I wanted to know if there was any proof that the Marauders were actually pranksters or it's just headcanon imagined by the fans.

We know they bullied some kids but I don't remember seeing or reading of the Marauders pulling any 'funny' pranks on the students.


3 Answers 3


It probably has a lot to do with the fact that the Weasley twins, known rule-breakers and pranksters themselves, look up to the Marauders citing that they "owe them so much", particularly because of the Marauder's Map. The conclusion one can then jump to is that the Weasley twins are the spiritual successors to the Marauders, and as such, the Marauders were pranksters.

Additionally, the longer title of the Marauder's Map specifies:

Messrs Moony, Wormtail, Padfoot and Prongs Purveyors of Aids to Magical Mischief-Makers are proud to present THE MARAUDER’S MAP.

Obviously, to be self-styled creators of magical mischief-inducing items, they can be presumed to be mischief-makers, themselves.

Source: Pottermore (Fred and George give Harry the Marauder's Map)

Furthermore, we do know that at least James and Sirius engaged in teasing and bullying of Severus Snape:

Snape’s wand flew twelve feet into the air and fell with a little thud in the grass behind him. Sirius let out a bark of laughter.

'Impedimenta!' he said, pointing his wand at Snape, who was knocked off his feet halfway through a dive towards his own fallen wand.

Students all around had turned to watch. Some of them had got to their feet and were edging nearer. Some looked apprehensive, others entertained.


‘How’d the exam go, Snivelly?’ said James.

‘I was watching him, his nose was touching the parchment,’ said Sirius viciously. ‘There’ll be great grease marks all over it, they won’t be able to read a word.’

Several people watching laughed; Snape was clearly unpopular. Wormtail sniggered shrilly. Snape was trying to get up, but the jinx was still operating on him; he was struggling, as though bound by invisible ropes.

Oftentimes, a prank is merely bullying for the enjoyment of self or others, which is clearly shown in the scene above.

Source: Pottermore (Look who it is)


We know of one joke/prank that the Marauders played. As Snape tells Harry in Prisoner of Azkaban (my emphasis):

“I would hate for you to run away with a false idea of your father, Potter,” he said, a terrible grin twisting his face. “Have you been imagining some act of glorious heroism? Then let me correct you — your saintly father and his friends played a highly amusing joke on me that would have resulted in my death if your father hadn’t got cold feet at the last moment. There was nothing brave about what he did. He was saving his own skin as much as mine. Had their joke succeeded, he would have been expelled from Hogwarts.”

Later in the book it is described as "amusing" by Lupin and a "joke" by Harry (my emphasis):

Sirius thought it would be — er — amusing, to tell Snape all he had to do was prod the knot on the tree trunk with a long stick, and he’d be able to get in after me. Well, of course, Snape tried it — if he’d got as far as this house, he’d have met a fully grown werewolf — but your father, who’d heard what Sirius had done, went after Snape and pulled him back, at great risk to his life . . . Snape glimpsed me, though, at the end of the tunnel. He was forbidden by Dumbledore to tell anybody, but from that time on he knew what I was. ...”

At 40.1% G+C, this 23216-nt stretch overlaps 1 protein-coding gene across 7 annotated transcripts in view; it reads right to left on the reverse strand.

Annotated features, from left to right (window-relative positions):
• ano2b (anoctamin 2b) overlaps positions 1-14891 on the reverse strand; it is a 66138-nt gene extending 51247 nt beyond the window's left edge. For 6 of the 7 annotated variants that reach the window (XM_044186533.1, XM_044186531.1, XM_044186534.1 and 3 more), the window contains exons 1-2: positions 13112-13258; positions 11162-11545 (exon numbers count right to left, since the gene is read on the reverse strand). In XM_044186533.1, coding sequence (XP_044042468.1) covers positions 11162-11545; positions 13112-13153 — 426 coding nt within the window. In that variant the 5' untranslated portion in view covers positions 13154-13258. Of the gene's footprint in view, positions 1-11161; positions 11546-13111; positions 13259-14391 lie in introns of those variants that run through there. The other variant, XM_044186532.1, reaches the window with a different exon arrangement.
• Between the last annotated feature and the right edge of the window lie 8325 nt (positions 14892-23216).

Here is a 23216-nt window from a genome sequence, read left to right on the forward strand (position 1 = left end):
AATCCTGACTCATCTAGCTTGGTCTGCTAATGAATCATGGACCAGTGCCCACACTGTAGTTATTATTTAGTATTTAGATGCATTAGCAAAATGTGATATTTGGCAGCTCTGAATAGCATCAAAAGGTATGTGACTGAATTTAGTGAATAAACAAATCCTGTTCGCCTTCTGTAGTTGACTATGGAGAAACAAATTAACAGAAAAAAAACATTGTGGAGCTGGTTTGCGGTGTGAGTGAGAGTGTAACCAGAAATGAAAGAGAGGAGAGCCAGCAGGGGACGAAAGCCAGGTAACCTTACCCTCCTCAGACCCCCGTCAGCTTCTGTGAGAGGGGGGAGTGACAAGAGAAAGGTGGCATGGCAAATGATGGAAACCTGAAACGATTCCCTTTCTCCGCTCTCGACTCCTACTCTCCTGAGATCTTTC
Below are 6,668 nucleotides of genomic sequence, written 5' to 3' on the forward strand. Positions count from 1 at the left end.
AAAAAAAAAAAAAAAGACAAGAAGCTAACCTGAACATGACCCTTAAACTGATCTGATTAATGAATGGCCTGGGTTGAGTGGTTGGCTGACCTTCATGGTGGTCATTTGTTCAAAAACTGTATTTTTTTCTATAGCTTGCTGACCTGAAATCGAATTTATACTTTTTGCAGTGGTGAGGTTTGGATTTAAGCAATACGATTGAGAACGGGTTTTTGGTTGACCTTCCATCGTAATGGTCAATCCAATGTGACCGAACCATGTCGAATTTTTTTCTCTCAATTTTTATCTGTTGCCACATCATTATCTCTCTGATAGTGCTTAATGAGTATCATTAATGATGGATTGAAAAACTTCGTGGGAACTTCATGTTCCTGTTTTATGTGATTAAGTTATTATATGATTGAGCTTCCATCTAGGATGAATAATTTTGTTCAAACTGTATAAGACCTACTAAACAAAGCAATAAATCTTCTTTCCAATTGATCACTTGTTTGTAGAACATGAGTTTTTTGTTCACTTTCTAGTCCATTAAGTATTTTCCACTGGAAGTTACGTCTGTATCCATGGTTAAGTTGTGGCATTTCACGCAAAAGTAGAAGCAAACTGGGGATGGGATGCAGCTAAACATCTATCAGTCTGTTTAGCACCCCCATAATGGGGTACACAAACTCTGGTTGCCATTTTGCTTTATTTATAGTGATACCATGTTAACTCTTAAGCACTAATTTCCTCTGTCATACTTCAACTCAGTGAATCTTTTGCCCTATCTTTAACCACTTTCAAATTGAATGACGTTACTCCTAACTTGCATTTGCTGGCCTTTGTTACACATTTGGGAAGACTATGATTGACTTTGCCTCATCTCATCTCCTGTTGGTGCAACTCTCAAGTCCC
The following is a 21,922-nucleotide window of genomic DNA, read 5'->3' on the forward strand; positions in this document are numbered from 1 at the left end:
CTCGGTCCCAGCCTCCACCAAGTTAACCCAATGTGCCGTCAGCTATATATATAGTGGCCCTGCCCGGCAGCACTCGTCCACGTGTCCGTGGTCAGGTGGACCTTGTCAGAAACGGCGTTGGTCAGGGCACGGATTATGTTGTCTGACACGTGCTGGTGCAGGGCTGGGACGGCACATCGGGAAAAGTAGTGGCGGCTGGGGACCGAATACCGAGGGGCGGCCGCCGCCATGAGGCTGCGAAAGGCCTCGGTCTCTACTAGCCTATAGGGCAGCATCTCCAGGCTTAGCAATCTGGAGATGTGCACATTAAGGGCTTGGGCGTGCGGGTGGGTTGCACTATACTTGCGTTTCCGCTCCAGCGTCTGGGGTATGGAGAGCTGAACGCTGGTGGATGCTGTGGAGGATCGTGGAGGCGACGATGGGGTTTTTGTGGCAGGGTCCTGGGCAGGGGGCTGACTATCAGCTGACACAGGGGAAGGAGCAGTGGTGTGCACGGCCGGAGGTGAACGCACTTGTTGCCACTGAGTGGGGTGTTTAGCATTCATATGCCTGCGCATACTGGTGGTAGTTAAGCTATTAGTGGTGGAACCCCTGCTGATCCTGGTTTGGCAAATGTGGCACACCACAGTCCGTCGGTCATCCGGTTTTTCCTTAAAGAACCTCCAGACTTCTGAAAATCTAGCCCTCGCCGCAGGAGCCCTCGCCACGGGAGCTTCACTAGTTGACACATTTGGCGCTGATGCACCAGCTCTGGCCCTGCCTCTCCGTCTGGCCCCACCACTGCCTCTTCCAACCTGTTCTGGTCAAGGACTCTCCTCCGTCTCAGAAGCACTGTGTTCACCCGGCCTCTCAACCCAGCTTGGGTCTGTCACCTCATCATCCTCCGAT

“So that’s why Snape doesn’t like you,” said Harry slowly, “because he thought you were in on the joke?”

Additionally, they are referred to as the greatest "troublemakers" by Professor McGonagall in Prisoner of Azkaban:

“Precisely,” said Professor McGonagall. “Black and Potter. Ringleaders of their little gang. Both very bright, of course — exceptionally bright, in fact — but I don’t think we’ve ever had such a pair of troublemakers — ”

"Troublemakers" seems to connote somewhat of a more fun-spirited rulebreaking, which could be referring to various pranks/jokes. Indeed, in that very same conversation Hagrid compares them to Fred and George Weasley who were certainly jokesters/pranksters:

“I dunno,” chuckled Hagrid. “Fred and George Weasley could give ’em a run fer their money.”

More importantly, when Harry reminisces about overhearing this conversation two years later in Order of the Phoenix, he explicitly attributes to McGonagall the sentiment that James and Sirius were the forerunners of the Weasley twins:

Yes, he had once overheard Professor McGonagall saying that his father and Sirius had been troublemakers at school, but she had described them as forerunners of the Weasley twins, and Harry could not imagine Fred and George dangling someone upside down for the fun of it ... not unless they really loathed them . . . Perhaps Malfoy, or somebody who really deserved it . . .

  • 5
    IMO, this answer is better than the accepted one if only because of McGonagall's quote which answers the question directly and better than the accepted answer - yes they were.
    – Gloweye
    Commented Aug 31, 2018 at 7:17

It's not so much that they were pranksters as inveterate rule breakers. To activate the Marauders' Map, one needs to say: "I solemnly swear that I am up to no good." This is not meant literally; the Marauders were not engaged in evil activities or dark magic, but they were going to be violating the rules of the school. Given their obvious sense of humor (from the required incantation over the map) and their lack of respect for regulations, it is not unreasonable to suppose that they may have played some pranks, among their other forms of mischief-making.

  • 6
    The phrase for clearing the map is "Mischief Managed". Also has a strong implication of pranking, jokes, and... welll... all around mischief. :) Commented Aug 30, 2018 at 20:22

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